is also hampered by it having two different frequencies dividing
its eastern and western sides.
That is supposed to change in the first stage of the
reforms, slated to be carried out over the next seven years. The
government has submitted legislation to create a national grid
company in 2015, with the bill also laying out a schedule for
the following two phases of reform.
Hopes to pass the bill in the current session ending June 26
may be fading with some members of parliament holding up debate,
according to a government official involved in drafting the
"We expect Minister Motegi to make a strong statement (to
get parliament to start debating the legislation)," the official
In the second phase, the government plans to liberalize the
market for homes, an important source of earnings for power
The market to supply to customers using more than 50
kilowatts was opened up in 2005, but utilities can still block
supply from independent power producers as they control
The final and most ambitious phase envisages breaking the
monopolies into separate generation and transmission companies
by 2020 and abolishing all price controls.
While the ultimate aim is to reduce electricity prices for
Japanese business and voters, one of those who helped draft the
scheme questions whether the reforms will drive down costs.
"Consumers in Europe and in the U.S. often found there was a
rise in electricity bills after power sector deregulation," said
Hiroshi Takahashi, a research fellow at Fujitsu Research
Institute and a member of panel that advised on the reforms.
Subsidies for renewable energy, environmental taxes and
higher fuel import bills kept prices in some countries from
falling after deregulation, he said.
While the energy companies say they support the thrust of
the proposed changes, they have repeatedly urged the government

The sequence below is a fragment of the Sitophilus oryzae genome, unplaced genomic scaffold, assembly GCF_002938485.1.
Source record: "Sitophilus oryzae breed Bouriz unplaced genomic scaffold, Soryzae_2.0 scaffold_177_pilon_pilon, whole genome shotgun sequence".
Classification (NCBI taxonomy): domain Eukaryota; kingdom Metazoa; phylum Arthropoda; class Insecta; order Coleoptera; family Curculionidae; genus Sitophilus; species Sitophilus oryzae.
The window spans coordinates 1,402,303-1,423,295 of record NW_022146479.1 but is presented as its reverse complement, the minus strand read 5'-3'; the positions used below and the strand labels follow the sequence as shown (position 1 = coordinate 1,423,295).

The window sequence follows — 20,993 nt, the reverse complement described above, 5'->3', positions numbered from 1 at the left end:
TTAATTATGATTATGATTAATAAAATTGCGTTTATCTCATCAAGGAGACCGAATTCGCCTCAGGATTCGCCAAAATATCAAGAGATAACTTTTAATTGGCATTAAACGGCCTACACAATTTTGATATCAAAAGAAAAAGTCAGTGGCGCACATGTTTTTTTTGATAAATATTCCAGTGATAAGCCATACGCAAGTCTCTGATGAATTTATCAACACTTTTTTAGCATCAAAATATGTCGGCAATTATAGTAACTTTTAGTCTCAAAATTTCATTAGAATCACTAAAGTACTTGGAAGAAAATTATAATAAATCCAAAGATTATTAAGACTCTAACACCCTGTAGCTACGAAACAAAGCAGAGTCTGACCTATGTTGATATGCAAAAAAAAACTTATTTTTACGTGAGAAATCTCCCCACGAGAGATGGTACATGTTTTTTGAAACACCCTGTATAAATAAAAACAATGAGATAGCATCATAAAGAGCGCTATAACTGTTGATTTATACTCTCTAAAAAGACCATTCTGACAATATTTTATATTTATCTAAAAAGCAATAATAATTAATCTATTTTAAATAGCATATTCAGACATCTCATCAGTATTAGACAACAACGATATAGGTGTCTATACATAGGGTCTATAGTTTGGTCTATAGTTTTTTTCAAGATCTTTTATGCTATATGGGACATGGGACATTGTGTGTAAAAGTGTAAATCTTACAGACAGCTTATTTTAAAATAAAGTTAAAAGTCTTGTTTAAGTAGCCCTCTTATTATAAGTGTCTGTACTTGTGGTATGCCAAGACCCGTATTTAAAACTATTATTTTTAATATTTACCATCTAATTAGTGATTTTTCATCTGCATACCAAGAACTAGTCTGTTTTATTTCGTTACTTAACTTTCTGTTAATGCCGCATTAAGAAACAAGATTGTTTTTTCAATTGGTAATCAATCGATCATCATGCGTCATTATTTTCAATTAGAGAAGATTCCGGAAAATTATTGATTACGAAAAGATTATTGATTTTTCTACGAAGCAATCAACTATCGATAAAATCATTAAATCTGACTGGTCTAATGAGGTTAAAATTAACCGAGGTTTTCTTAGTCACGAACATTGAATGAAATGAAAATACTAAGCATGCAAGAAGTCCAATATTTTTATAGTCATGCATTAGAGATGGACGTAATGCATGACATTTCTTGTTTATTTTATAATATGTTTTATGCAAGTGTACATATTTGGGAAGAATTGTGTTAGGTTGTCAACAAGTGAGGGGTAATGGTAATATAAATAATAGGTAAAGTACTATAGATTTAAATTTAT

to prioritize stable power supply and to slow reforms if this
cannot be guaranteed.
And the utilities may have had some success in watering down
the legislation, Takahashi said.
"When compared with the METI panel's proposals in February,
the bill looks to be somewhat weakened in terms of the authority
of the (national grid company)," he said.
Still, trading houses and other companies are watching the
developments with interest, sensing this time around might be
"This a real opportunity I reckon, especially with Tepco in
the state it is in," said Koji Takayanagi, a senior managing
executive officer, at trading house Itochu Corp, when asked
about the reforms at a recent earnings briefing.
Japan's trading houses say they are keen to enter or expand
power generation businesses and they have plenty of funds, while
the biggest regional electricity monopolies recently posted
combined losses of $16 billion for a second year.
The shutdown of most of Japan's nuclear reactors for safety
checks in the wake of the Fukushima disaster, has also sparked a
search for alternative power sources such as renewable energy.
"The trading companies, and also other companies such as
real estate companies, gas companies ... and telecoms companies
such as Softbank have already entered the electricity market,"
said Fasol. "To some extent that is an avalanche, which will be
difficult to stop now."
(Additional reporting by Linda Sieg, James Topham and Osamu
Tsukimori; Editing by Joseph Radford and Simon Webb)